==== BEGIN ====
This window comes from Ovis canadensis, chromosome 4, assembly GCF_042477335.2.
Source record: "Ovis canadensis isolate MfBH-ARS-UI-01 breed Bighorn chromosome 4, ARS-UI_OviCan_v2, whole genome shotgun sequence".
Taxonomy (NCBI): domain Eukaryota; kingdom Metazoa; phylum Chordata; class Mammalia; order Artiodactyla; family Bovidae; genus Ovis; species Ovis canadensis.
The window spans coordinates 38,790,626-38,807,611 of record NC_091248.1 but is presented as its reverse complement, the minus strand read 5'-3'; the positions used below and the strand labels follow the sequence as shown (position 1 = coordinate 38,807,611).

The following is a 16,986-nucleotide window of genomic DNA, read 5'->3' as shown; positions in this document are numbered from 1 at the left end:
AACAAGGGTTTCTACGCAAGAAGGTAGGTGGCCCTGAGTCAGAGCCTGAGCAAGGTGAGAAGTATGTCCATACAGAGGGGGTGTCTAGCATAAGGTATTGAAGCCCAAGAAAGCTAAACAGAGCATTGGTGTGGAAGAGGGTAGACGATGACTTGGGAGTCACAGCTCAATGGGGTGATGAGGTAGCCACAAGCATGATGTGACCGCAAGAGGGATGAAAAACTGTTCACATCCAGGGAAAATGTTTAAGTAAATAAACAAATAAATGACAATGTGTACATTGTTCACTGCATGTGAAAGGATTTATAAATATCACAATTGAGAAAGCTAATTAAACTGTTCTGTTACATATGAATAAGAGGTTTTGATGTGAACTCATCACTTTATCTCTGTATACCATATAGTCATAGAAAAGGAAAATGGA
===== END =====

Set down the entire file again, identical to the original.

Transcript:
This window comes from Ovis canadensis, chromosome 4, assembly GCF_042477335.2.
Source record: "Ovis canadensis isolate MfBH-ARS-UI-01 breed Bighorn chromosome 4, ARS-UI_OviCan_v2, whole genome shotgun sequence".
Taxonomy (NCBI): domain Eukaryota; kingdom Metazoa; phylum Chordata; class Mammalia; order Artiodactyla; family Bovidae; genus Ovis; species Ovis canadensis.
The window spans coordinates 38,790,626-38,807,611 of record NC_091248.1 but is presented as its reverse complement, the minus strand read 5'-3'; the positions used below and the strand labels follow the sequence as shown (position 1 = coordinate 38,807,611).

The following is a 16,986-nucleotide window of genomic DNA, read 5'->3' as shown; positions in this document are numbered from 1 at the left end:
AACAAGGGTTTCTACGCAAGAAGGTAGGTGGCCCTGAGTCAGAGCCTGAGCAAGGTGAGAAGTATGTCCATACAGAGGGGGTGTCTAGCATAAGGTATTGAAGCCCAAGAAAGCTAAACAGAGCATTGGTGTGGAAGAGGGTAGACGATGACTTGGGAGTCACAGCTCAATGGGGTGATGAGGTAGCCACAAGCATGATGTGACCGCAAGAGGGATGAAAAACTGTTCACATCCAGGGAAAATGTTTAAGTAAATAAACAAATAAATGACAATGTGTACATTGTTCACTGCATGTGAAAGGATTTATAAATATCACAATTGAGAAAGCTAATTAAACTGTTCTGTTACATATGAATAAGAGGTTTTGATGTGAACTCATCACTTTATCTCTGTATACCATATAGTCATAGAAAAGGAAAATGGA